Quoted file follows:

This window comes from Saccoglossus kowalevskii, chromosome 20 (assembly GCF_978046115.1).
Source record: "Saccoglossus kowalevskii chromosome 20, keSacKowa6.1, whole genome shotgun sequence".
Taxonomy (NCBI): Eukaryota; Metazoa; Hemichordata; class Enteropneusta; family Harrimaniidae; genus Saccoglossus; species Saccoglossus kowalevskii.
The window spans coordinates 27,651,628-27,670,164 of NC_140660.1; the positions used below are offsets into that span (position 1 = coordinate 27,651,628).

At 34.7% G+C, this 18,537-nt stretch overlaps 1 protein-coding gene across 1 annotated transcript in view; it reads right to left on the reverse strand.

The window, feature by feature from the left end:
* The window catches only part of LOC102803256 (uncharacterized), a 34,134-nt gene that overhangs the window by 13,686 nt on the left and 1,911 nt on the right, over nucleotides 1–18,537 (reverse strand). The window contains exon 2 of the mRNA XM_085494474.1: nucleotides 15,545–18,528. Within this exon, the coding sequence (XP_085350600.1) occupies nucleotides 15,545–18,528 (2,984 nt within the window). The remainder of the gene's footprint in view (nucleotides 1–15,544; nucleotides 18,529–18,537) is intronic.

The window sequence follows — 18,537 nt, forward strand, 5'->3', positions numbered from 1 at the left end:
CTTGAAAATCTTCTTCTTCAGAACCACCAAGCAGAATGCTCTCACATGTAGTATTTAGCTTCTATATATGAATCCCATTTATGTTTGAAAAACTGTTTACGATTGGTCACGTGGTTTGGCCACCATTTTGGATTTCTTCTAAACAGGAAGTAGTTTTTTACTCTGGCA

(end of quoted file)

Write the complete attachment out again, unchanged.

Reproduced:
This window comes from Saccoglossus kowalevskii, chromosome 20 (assembly GCF_978046115.1).
Source record: "Saccoglossus kowalevskii chromosome 20, keSacKowa6.1, whole genome shotgun sequence".
Taxonomy (NCBI): Eukaryota; Metazoa; Hemichordata; class Enteropneusta; family Harrimaniidae; genus Saccoglossus; species Saccoglossus kowalevskii.
The window spans coordinates 27,651,628-27,670,164 of NC_140660.1; the positions used below are offsets into that span (position 1 = coordinate 27,651,628).

At 34.7% G+C, this 18,537-nt stretch overlaps 1 protein-coding gene across 1 annotated transcript in view; it reads right to left on the reverse strand.

The window, feature by feature from the left end:
* The window catches only part of LOC102803256 (uncharacterized), a 34,134-nt gene that overhangs the window by 13,686 nt on the left and 1,911 nt on the right, over nucleotides 1–18,537 (reverse strand). The window contains exon 2 of the mRNA XM_085494474.1: nucleotides 15,545–18,528. Within this exon, the coding sequence (XP_085350600.1) occupies nucleotides 15,545–18,528 (2,984 nt within the window). The remainder of the gene's footprint in view (nucleotides 1–15,544; nucleotides 18,529–18,537) is intronic.

The window sequence follows — 18,537 nt, forward strand, 5'->3', positions numbered from 1 at the left end:
CTTGAAAATCTTCTTCTTCAGAACCACCAAGCAGAATGCTCTCACATGTAGTATTTAGCTTCTATATATGAATCCCATTTATGTTTGAAAAACTGTTTACGATTGGTCACGTGGTTTGGCCACCATTTTGGATTTCTTCTAAACAGGAAGTAGTTTTTTACTCTGGCA